AARON McCANN & DOMINIC PEARCE Top Knot Detective, and the cult of classic cult

The phenomenal mockumentary Top Knot Detective received it’s big screen debut at the Revelation Perth International Film Festival over the weekend. It’s a film that explores the obscure (possibly due to the fact that it is fake) 90s cult classic TV show Ronin Suirai Tantei, or as we know it here Top Knot Detective. It’s a sprawling love letter to cult Asian cinema and TV, and Australia’s fascination with shows such as Monkey, The Samurai, and Power Rangers. DAVID O’CONNELL spoke to directors Aaron McCann and Dominic Pearce about how they created a nostalgic cult classic of yesterday, today.

The idea for Top Knot Detective arose from McCann asking Pearce for advise on an upcoming trip to Japan. Pearce recounted a day of strangeness, when broke and hungover, that he spent the day channel surfing in a Tokyo hotel.

“Me and my partner we just stayed in the room all day and kept swapping between channels,” explained Pearce. “One was an all day Sumo marathon, the other was Abarenbō Shōgun which was a really long running Japanese show about Samurai (830 episodes). There wasn’t subtitles, but pretty much the same thing kept happening just in a different location. It was amazing! I started telling Aaron about this, and we started going back and forth thinking it would be cool making one of these crappy Japanese Samurai series like this, and we went from there.”

From here the script went through a number of iterations, as McCann and Pearce toyed with various ideas. During this process they also garnered the interest of the SBS Comedy Runway initiative, firmed up finance, and hit upon the idea of creating a mockumentary.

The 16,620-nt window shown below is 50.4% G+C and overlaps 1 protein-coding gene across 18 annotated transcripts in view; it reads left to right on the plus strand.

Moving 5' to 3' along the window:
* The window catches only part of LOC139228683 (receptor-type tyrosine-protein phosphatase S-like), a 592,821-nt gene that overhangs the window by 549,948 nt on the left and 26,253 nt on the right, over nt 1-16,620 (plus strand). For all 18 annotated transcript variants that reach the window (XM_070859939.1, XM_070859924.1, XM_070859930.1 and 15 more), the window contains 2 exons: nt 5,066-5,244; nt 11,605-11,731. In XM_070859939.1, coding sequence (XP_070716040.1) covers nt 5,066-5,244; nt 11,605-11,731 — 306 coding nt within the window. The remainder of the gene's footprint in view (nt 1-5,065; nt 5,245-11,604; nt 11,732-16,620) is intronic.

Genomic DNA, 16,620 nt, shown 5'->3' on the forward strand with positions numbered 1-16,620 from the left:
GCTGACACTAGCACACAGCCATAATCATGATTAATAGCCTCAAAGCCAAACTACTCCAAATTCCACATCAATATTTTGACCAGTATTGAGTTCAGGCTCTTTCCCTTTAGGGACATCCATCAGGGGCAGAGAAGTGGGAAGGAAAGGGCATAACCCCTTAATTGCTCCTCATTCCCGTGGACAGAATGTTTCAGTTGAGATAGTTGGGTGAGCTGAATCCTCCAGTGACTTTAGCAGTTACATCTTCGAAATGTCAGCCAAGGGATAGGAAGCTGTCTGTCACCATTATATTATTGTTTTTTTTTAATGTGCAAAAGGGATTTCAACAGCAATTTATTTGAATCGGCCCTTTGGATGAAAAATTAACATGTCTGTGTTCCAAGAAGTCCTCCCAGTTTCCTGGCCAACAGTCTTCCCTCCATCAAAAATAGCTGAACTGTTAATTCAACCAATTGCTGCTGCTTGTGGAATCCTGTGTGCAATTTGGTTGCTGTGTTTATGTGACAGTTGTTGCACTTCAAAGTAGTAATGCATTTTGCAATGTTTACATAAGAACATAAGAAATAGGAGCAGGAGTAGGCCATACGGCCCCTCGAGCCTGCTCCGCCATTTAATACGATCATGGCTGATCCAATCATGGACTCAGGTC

“When we are watching Samurai films we were also watching a lot of documentaries about Samurai films,” admitted Pearce. “So we cut together a proof of concept with the Samurai film, and the documentary, just because we couldn’t afford to shoot an entire film about Feudal Japan-so we had to find a way of putting some gaps in.

The result is a film that had a wide range of cult influences and references including Power Rangers (Super Sentai), Garth Marenghi’s Darkplace (but 90’s not 80’s), Shintaro! (the Aussie show looking back at the Samurai), The Jinx (which gave them the idea for a murder sub plot), Zatoichi, Lone Wolf and Cub, and a lot of cult films from 90s SBS and (writer) Des Mangan.”

“That was a big part of our film education,” explained Pearce. “We bonded talking about staying up late watching cult movies on early-era SBS. Things we weren’t supposed to watch, but our parents didn’t know as we’d stay at grandma’s. How informative that channel was on many of our tastes – Ninja Scrolls, Neon Genesis, Akira, Jackie Chan. It’s so easy to access that kind of stuff now, but back then it was the only place to find it.”

So obviously they would go to that curator of that cult weirdness to be one of the voices in the film, along with Dario Russo (Danger 5), Lee Lin Chin, Guitar Wolf, Shonen Knife, and a whole host of others.

It was a cast and crew that understood the concept, and was able to execute it on a budget. “We had a budget in mind… and we had half that,” said McCann, adding that coming from a very DIY background, the team was used to making money stretch. “We had an amazing cast and crew putting effort and time to build amazing costumes and sets. We got in actors with a stunt background to do the ninja work and the sword work. Masa Yamaguchi (The Wolverine, Ghost in the Shell) choreographed it to look right.”

The result is more than just revisiting of 90s nostalgia, but with its documentary structure it is able to explore a darker and more complex narrative, taking place behind the scenes of Ronin Suirai Tantei.

With all the hallmarks of a cult classic Top Knot Detective just needs to grow its fan base. “Now we are at the beginning of stage of film festival release,” said McCann. “We’ve so much behind the scenes stuff, and fan created content , it would be wonderful to share that with people through a blu-ray release (although none is yet planned). It would also be great to share our thoughts on how we made it. I got most of my Cinema education from DVD commentaries, and it would be great to return the favour.”

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